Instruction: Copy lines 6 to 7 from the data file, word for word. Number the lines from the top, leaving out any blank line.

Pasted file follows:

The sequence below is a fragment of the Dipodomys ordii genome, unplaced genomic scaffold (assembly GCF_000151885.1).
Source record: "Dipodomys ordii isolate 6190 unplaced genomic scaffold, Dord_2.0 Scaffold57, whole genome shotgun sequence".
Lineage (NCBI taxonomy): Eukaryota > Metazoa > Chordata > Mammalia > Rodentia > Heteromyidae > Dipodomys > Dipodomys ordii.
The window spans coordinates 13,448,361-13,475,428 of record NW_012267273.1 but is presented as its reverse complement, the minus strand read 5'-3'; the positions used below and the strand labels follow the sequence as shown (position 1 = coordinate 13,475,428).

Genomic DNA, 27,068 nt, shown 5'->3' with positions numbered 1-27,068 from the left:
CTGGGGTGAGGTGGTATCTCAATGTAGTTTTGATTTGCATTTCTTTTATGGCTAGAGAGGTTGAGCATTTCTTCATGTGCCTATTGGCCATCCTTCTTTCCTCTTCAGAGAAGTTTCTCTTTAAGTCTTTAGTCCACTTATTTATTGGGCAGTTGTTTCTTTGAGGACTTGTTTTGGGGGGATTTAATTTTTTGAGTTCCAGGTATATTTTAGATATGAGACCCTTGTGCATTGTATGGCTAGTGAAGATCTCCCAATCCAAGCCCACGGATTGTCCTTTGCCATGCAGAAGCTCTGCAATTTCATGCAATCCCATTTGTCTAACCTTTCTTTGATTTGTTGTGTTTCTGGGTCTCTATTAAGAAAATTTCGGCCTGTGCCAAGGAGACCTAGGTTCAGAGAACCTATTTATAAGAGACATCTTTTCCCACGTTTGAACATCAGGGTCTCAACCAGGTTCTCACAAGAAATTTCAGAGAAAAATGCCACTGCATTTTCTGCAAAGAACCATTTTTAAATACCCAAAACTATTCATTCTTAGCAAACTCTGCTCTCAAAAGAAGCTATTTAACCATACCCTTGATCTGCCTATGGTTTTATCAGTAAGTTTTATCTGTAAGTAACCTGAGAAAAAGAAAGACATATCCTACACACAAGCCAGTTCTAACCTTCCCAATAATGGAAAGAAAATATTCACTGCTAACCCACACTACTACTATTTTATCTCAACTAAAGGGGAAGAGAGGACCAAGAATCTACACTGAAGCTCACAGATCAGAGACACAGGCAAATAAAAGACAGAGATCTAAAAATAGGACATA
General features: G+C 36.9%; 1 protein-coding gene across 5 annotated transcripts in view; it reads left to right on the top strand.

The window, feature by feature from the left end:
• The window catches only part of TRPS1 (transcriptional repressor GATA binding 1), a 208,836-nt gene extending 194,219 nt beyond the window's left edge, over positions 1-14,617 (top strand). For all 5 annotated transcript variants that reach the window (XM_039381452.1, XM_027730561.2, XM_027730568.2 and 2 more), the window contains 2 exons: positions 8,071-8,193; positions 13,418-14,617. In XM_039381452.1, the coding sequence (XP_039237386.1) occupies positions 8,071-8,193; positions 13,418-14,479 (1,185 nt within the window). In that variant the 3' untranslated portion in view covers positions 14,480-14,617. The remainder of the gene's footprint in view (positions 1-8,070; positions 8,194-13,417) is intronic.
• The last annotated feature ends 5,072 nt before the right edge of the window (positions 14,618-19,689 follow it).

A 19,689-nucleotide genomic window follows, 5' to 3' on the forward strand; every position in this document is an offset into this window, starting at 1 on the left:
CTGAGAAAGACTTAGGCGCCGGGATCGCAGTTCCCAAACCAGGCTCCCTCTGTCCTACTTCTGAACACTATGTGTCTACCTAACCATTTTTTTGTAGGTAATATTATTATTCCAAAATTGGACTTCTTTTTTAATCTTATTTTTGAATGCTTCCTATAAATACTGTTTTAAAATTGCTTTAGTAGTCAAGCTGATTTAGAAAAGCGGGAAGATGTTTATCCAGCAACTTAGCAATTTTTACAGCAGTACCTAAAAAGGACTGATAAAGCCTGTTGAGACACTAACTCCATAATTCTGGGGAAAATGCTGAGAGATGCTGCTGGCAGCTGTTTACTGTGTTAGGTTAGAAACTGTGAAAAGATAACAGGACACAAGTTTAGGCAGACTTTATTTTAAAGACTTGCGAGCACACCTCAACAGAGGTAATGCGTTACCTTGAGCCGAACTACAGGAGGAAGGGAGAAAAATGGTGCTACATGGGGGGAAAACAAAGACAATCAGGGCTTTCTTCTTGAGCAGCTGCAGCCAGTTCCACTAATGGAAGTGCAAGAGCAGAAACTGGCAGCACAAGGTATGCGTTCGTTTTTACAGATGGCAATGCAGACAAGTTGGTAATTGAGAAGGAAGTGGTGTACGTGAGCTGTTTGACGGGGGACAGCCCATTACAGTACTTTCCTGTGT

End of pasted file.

CTGGGGTGAGGTGGTATCTCAATGTAGTTTTGATTTGCATTTCTTTTATGGCTAGAGAGGTTGAGCATTTCTTCATGTGCCTATTGGCCATCCTTCTTTCCTCTTCAGAGAAGTTTCTCTTTAAGTCTTTAGTCCACTTATTTATTGGGCAGTTGTTTCTTTGAGGACTTGTTTTGGGGGGATTTAATTTTTTGAGTTCCAGGTATATTTTAGATATGAGACCCTTGTGCATTGTATGGCTAGTGAAGATCTCCCAATCCAAGCCCACGGATTGTCCTTTGCCATGCAGAAGCTCTGCAATTTCATGCAATCCCATTTGTCTAACCTTTCTTTGATTTGTTGTGTTTCTGGGTCTCTATTAAGAAAATTTCGGCCTGTGCCAAGGAGACCTAGGTTCAGAGAACCTATTTATAAGAGACATCTTTTCCCACGTTTGAACATCAGGGTCTCAACCAGGTTCTCACAAGAAATTTCAGAGAAAAATGCCACTGCATTTTCTGCAAAGAACCATTTTTAAATACCCAAAACTATTCATTCTTAGCAAACTCTGCTCTCAAAAGAAGCTATTTAACCATACCCTTGATCTGCCTATGGTTTTATCAGTAAGTTTTATCTGTAAGTAACCTGAGAAAAAGAAAGACATATCCTACACACAAGCCAGTTCTAACCTTCCCAATAATGGAAAGAAAATATTCACTGCTAACCCACACTACTACTATTTTATCTCAACTAAAGGGGAAGAGAGGACCAAGAATCTACACTGAAGCTCACAGATCAGAGACACAGGCAAATAAAAGACAGAGATCTAAAAATAGGACATA
General features: G+C 36.9%; 1 protein-coding gene across 5 annotated transcripts in view; it reads left to right on the top strand.